The latest report from Fidelity, “How to plan for rising health care costs”, is stating that out of pocket healthcare costs for a 65-year-old couple living until roughly 85 for a male and 87 for a female to be $285,000.00.
This number represents the costs associated with Original Medicare (Part A and B) as well as Part D, which is prescription drug coverage and a Supplemental Plan, most likely a Medigap Plan G policy.
To quote Fidelity “the calculation takes into account cost-sharing provisions (such as deductibles and coinsurance) associated with Medicare Part A and Part B” as well as “certain services excluded by Original Medicare”. This exactly what Medigap Plan G covers for retirees who enroll into it.
The problem with Fidelity’s healthcare number is that once public data is applied this number of $285,000 is not possible to achieve even under the best-case scenario.
In 2020 the Medicare costs, on a national average, are as follow:
- Part A – premium free to those who qualify.
- Part B – $144.60 a month or $1,735.20 annually.
- Part B Deductible – $198.00 annually. This can not be covered by any new Medigap Plan.
- Part D – $69.50 a month or $834.00 annually which includes average deductible.
- Supplemental Plan – $178.05 a month or $2,136.60 annually (Medigap Plan G policy).
- Total per couple who are considered to be fully insured throughout 2020 – $9,411.60.
Please note that Part D and Supplemental plans are based on gender, age, health and residency. They can be exponentially cheaper as well as more expensive depending on these factors.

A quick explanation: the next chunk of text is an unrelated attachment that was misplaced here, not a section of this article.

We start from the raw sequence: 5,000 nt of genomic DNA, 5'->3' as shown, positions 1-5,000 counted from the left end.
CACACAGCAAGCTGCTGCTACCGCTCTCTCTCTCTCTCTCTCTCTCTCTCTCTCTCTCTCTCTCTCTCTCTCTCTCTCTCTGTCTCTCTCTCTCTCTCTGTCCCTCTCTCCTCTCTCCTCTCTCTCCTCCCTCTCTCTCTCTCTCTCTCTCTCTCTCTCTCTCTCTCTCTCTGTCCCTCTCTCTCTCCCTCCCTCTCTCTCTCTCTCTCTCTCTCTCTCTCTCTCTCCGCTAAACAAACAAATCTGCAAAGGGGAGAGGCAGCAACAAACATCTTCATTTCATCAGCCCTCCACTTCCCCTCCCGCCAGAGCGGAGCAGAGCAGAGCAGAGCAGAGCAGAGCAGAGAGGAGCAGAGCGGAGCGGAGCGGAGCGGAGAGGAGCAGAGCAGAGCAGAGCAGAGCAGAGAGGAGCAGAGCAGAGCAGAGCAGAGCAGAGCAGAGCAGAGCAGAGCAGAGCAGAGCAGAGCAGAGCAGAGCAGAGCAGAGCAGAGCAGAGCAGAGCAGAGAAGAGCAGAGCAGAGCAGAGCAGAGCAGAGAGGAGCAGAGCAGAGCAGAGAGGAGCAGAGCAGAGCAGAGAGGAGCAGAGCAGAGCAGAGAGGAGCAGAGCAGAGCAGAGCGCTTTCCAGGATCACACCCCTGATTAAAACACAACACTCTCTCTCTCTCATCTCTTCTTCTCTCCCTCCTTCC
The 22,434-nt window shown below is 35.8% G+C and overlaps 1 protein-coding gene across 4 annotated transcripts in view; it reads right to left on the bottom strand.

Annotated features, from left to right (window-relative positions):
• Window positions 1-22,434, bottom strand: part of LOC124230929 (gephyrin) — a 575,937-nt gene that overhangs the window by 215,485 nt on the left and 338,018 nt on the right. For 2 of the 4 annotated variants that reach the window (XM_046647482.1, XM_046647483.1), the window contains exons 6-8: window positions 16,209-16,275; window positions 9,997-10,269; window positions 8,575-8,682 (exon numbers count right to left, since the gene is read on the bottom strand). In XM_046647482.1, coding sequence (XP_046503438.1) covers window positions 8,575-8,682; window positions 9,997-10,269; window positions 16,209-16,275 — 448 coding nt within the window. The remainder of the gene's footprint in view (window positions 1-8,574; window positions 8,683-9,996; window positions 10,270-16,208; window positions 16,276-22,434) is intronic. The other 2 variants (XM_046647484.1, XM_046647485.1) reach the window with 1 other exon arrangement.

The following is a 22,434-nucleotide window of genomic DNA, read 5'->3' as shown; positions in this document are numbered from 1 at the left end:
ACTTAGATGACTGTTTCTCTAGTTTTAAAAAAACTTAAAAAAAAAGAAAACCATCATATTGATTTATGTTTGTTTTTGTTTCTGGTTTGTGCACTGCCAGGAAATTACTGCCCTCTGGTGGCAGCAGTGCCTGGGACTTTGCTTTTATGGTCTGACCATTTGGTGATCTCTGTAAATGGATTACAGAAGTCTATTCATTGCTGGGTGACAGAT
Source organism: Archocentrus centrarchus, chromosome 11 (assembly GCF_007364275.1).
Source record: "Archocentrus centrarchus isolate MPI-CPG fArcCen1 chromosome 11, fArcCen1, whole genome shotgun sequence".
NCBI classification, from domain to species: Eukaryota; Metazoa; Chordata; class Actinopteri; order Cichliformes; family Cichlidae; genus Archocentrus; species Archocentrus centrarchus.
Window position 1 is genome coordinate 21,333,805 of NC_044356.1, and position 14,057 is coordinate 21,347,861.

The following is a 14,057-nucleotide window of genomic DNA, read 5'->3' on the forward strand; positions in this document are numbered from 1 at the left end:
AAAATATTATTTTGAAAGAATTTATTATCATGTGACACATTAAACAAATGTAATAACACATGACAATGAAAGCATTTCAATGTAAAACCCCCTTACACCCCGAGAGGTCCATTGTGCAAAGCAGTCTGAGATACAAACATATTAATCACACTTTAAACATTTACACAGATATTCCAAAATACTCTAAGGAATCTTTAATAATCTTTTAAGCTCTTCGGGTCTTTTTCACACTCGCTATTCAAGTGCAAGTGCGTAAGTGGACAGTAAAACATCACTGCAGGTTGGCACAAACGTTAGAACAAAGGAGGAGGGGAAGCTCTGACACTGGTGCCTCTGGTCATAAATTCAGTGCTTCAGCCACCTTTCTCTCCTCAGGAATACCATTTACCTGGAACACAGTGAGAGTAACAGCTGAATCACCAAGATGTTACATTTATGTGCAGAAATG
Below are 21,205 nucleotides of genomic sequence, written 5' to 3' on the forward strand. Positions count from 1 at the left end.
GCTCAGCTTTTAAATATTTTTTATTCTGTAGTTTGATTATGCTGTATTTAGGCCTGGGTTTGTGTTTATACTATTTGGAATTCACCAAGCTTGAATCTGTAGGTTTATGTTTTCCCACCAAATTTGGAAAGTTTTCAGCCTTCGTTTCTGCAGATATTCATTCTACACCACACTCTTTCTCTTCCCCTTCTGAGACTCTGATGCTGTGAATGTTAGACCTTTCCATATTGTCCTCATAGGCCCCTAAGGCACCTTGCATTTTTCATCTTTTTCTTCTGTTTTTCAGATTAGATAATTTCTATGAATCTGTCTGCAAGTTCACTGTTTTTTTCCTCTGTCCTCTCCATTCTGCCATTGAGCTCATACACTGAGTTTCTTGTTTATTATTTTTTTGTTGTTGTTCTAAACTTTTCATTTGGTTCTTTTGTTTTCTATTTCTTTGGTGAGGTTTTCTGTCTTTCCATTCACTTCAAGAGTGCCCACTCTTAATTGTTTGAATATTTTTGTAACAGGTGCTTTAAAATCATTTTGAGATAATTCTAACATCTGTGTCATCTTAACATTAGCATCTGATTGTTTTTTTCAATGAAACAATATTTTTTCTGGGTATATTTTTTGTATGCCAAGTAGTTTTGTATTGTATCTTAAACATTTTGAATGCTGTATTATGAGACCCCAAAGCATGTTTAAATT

With Medicare premiums totaling, on average, of $9,411.60 for those who are considered to be fully insured in retirement these premiums would have to inflate at roughly 2.92%. This just happens to not correspond with what the federal government is projecting healthcare costs to inflate at.
According to the Medicare Board of Trustees Report in 2019 Medicare on average is expected to increase by at least 5.80% over the next 8 years.
By Medicare’s own standards this couple should expect to incur, on a national average, over $402,000.00 in just premiums for coverage which does not include the Part B Deductible or if this couple will go out of their prescription drug plan for medications.
The great aspect of Medicare, if one is fully insured under Original Medicare (Par A and B) with a Part D plan and a Medigap Plan G policy, is that is the covered person is admitted into a Medicare recognized facility as an inpatient for a medical need all costs, besides that Part B Deductible is covered.
The only out-of-pocket costs for Original Medicare, besides premiums for coverage, are for procedures not covered by Medicare or if, again, medications are not covered by that Part D plan.
It is great that Fidelity is at least tackling this issue as no other financial firm in the country has yet to address the subject, but with a voice as great as it is their number should be closer to the truth.